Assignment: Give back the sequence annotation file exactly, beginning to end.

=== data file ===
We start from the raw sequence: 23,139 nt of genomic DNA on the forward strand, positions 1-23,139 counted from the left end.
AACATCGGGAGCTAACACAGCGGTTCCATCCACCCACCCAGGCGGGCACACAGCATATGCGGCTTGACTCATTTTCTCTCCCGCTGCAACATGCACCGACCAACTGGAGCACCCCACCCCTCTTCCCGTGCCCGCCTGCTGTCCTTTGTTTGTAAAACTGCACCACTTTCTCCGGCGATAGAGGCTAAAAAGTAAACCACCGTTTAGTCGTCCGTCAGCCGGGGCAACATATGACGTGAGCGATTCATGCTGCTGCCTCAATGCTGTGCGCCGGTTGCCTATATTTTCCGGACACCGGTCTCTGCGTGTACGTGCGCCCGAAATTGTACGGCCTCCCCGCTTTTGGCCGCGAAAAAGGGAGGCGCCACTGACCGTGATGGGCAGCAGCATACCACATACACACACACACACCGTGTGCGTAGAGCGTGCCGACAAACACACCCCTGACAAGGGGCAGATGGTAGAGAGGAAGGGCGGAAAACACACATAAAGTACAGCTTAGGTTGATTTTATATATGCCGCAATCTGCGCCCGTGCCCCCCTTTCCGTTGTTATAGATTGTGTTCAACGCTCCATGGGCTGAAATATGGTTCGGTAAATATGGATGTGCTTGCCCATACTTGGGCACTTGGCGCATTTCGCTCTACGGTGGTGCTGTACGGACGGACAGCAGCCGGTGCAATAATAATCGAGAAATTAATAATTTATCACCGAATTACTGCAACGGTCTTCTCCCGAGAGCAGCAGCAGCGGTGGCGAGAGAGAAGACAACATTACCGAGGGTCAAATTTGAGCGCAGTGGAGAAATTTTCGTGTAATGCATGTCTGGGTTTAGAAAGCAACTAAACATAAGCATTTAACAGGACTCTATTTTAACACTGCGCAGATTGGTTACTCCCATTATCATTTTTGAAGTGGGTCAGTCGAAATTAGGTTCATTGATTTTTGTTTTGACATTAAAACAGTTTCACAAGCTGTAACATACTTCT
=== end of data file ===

We start from the raw sequence: 23,139 nt of genomic DNA on the forward strand, positions 1-23,139 counted from the left end.
AACATCGGGAGCTAACACAGCGGTTCCATCCACCCACCCAGGCGGGCACACAGCATATGCGGCTTGACTCATTTTCTCTCCCGCTGCAACATGCACCGACCAACTGGAGCACCCCACCCCTCTTCCCGTGCCCGCCTGCTGTCCTTTGTTTGTAAAACTGCACCACTTTCTCCGGCGATAGAGGCTAAAAAGTAAACCACCGTTTAGTCGTCCGTCAGCCGGGGCAACATATGACGTGAGCGATTCATGCTGCTGCCTCAATGCTGTGCGCCGGTTGCCTATATTTTCCGGACACCGGTCTCTGCGTGTACGTGCGCCCGAAATTGTACGGCCTCCCCGCTTTTGGCCGCGAAAAAGGGAGGCGCCACTGACCGTGATGGGCAGCAGCATACCACATACACACACACACACCGTGTGCGTAGAGCGTGCCGACAAACACACCCCTGACAAGGGGCAGATGGTAGAGAGGAAGGGCGGAAAACACACATAAAGTACAGCTTAGGTTGATTTTATATATGCCGCAATCTGCGCCCGTGCCCCCCTTTCCGTTGTTATAGATTGTGTTCAACGCTCCATGGGCTGAAATATGGTTCGGTAAATATGGATGTGCTTGCCCATACTTGGGCACTTGGCGCATTTCGCTCTACGGTGGTGCTGTACGGACGGACAGCAGCCGGTGCAATAATAATCGAGAAATTAATAATTTATCACCGAATTACTGCAACGGTCTTCTCCCGAGAGCAGCAGCAGCGGTGGCGAGAGAGAAGACAACATTACCGAGGGTCAAATTTGAGCGCAGTGGAGAAATTTTCGTGTAATGCATGTCTGGGTTTAGAAAGCAACTAAACATAAGCATTTAACAGGACTCTATTTTAACACTGCGCAGATTGGTTACTCCCATTATCATTTTTGAAGTGGGTCAGTCGAAATTAGGTTCATTGATTTTTGTTTTGACATTAAAACAGTTTCACAAGCTGTAACATACTTCT